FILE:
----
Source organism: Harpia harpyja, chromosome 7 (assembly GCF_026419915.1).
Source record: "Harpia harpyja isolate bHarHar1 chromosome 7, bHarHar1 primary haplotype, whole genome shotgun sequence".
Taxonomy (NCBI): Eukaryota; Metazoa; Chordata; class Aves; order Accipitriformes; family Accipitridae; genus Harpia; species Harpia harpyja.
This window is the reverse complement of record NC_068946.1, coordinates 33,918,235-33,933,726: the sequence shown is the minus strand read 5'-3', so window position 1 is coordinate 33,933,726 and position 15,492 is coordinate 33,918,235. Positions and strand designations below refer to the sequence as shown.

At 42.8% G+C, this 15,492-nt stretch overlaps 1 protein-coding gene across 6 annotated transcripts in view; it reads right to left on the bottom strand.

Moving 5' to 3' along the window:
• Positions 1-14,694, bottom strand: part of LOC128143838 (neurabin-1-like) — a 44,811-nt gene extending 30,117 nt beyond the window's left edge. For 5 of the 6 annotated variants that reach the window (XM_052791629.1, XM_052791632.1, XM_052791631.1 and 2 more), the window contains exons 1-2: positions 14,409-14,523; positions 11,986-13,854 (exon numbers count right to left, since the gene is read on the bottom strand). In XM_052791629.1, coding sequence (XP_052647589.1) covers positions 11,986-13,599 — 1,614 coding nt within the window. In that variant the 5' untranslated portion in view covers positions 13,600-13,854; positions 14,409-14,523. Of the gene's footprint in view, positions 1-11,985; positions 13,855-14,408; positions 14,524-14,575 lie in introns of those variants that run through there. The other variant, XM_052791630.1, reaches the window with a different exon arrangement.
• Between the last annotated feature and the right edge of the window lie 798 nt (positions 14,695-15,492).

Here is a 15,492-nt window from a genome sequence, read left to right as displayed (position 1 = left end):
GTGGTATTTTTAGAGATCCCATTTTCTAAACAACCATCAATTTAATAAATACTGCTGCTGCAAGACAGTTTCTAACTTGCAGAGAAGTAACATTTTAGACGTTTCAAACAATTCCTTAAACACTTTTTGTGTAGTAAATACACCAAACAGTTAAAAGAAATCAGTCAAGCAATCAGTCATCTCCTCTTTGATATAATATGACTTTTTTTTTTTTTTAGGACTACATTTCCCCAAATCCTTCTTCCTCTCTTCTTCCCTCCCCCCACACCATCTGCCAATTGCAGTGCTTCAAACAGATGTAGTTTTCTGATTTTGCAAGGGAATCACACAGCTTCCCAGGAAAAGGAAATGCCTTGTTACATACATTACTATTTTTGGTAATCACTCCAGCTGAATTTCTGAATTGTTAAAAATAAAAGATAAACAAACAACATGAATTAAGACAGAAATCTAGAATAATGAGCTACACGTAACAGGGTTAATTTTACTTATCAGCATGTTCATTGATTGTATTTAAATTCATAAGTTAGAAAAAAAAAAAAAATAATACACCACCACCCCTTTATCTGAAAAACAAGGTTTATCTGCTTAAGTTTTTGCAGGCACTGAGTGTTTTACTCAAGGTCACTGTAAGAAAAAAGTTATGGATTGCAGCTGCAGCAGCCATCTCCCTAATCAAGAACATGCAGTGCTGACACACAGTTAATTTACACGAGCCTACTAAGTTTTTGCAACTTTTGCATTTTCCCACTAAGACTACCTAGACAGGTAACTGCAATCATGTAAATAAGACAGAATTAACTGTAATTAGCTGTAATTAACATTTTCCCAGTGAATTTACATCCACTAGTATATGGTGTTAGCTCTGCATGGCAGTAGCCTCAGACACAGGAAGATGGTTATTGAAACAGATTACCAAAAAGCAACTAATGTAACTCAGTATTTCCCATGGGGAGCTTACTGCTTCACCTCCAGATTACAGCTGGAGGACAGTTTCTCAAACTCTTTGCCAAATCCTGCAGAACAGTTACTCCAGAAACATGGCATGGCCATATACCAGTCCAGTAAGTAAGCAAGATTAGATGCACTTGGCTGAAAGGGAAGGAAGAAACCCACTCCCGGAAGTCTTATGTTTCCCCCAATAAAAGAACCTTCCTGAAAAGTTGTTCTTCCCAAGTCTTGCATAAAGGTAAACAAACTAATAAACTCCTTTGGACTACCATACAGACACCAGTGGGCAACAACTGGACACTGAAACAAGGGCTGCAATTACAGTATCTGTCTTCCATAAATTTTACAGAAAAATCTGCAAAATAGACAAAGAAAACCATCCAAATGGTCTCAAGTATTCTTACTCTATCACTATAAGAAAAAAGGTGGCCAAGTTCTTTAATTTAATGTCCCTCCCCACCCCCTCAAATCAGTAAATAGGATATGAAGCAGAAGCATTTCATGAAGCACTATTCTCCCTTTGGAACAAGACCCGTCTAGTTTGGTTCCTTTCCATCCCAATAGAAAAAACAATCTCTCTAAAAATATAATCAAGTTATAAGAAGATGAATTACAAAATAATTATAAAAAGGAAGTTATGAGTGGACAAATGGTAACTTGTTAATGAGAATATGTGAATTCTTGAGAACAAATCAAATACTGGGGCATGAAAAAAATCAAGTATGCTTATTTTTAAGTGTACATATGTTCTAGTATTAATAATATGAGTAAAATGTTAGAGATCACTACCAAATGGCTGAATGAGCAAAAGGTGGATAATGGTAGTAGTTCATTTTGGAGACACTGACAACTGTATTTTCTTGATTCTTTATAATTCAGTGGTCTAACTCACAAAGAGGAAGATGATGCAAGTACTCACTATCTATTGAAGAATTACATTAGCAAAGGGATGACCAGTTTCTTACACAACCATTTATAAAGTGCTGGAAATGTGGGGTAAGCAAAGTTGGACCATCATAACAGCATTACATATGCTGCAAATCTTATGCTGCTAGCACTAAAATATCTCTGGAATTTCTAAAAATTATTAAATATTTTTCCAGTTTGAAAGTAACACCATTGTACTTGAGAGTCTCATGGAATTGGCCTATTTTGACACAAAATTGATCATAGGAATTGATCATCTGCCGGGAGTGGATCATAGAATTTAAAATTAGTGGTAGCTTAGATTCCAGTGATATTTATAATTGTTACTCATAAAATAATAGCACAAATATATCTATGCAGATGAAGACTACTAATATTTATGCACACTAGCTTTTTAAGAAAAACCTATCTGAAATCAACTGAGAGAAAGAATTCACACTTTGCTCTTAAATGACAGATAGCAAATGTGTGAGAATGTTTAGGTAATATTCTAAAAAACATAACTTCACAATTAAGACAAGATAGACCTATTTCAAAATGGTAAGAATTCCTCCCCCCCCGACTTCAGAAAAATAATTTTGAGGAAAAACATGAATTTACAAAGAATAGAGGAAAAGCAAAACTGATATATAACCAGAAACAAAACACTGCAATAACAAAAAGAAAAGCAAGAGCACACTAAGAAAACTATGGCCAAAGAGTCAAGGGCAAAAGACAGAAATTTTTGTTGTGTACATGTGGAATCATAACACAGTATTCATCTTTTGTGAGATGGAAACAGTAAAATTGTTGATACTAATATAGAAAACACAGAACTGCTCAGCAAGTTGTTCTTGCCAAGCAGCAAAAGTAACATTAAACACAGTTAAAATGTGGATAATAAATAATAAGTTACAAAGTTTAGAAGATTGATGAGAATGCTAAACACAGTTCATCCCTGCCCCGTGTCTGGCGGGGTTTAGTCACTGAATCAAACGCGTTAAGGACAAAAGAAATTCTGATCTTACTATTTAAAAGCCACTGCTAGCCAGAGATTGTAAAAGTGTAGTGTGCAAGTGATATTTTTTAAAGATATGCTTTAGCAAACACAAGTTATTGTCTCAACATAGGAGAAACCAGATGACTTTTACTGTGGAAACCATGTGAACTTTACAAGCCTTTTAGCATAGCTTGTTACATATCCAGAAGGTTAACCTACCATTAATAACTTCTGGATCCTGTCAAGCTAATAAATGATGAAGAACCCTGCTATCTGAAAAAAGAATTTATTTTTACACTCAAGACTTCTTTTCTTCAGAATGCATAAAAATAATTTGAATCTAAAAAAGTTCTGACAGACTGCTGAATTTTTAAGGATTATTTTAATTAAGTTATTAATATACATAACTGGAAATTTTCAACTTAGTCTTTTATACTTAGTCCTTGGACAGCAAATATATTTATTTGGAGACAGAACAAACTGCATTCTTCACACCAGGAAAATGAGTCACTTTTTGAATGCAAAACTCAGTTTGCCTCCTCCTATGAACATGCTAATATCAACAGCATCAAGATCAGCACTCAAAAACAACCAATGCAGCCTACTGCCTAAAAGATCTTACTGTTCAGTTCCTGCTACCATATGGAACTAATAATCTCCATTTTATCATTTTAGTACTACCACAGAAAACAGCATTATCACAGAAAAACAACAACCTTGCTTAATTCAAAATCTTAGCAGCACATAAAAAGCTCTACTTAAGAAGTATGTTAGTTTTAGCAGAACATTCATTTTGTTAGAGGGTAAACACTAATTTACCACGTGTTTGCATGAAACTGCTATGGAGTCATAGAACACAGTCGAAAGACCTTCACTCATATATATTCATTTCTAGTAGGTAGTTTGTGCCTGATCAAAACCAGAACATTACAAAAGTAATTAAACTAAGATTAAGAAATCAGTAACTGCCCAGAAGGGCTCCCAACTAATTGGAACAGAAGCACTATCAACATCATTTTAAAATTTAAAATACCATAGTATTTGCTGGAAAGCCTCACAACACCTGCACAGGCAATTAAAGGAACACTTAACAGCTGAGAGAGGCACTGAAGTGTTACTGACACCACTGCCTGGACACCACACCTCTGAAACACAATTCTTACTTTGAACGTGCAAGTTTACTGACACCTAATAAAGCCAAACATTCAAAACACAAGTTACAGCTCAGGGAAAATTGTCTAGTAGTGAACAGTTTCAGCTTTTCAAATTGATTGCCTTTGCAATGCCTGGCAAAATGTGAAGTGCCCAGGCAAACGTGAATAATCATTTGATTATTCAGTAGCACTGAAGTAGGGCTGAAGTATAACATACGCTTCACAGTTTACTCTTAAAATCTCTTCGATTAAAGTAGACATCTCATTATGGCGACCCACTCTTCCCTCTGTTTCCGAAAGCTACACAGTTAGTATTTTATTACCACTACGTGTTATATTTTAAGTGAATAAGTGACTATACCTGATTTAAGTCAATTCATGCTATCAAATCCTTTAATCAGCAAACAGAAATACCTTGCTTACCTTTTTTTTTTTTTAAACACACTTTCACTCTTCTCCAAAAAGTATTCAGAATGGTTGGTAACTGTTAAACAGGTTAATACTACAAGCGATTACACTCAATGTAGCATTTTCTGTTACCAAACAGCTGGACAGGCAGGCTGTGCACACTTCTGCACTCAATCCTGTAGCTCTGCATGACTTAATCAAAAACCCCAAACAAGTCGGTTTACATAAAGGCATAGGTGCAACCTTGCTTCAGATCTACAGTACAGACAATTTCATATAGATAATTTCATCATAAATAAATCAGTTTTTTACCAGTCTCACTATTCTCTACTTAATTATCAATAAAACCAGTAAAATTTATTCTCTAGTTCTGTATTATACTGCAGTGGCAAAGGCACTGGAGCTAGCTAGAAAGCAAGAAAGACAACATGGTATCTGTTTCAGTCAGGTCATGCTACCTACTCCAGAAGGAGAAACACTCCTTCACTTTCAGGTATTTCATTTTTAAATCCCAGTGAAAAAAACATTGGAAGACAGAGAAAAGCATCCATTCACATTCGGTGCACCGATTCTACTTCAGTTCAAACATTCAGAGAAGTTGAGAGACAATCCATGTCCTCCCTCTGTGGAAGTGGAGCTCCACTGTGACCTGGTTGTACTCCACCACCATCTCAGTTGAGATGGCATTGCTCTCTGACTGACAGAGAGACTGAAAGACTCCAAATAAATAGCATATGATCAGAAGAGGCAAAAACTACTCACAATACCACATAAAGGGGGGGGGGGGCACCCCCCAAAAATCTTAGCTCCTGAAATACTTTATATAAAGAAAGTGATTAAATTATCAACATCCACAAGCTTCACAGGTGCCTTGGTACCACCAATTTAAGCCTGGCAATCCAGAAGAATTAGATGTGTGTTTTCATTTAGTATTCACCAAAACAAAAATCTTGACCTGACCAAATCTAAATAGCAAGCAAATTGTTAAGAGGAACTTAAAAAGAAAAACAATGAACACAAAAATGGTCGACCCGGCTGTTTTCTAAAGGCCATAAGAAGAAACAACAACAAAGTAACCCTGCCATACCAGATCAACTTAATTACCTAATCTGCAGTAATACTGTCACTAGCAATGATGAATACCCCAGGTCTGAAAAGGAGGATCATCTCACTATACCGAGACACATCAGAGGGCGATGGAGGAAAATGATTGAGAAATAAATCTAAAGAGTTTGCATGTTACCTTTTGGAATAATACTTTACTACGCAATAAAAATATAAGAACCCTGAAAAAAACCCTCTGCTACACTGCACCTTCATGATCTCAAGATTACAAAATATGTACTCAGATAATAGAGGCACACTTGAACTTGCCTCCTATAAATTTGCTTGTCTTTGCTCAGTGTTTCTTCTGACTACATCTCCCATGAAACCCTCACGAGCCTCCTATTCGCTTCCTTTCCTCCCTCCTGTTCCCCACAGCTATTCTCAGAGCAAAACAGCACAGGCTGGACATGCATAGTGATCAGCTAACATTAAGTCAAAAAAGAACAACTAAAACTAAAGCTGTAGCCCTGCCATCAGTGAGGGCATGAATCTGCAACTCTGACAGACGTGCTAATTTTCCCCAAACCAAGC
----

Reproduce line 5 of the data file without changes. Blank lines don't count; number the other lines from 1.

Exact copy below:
At 42.8% G+C, this 15,492-nt stretch overlaps 1 protein-coding gene across 6 annotated transcripts in view; it reads right to left on the bottom strand.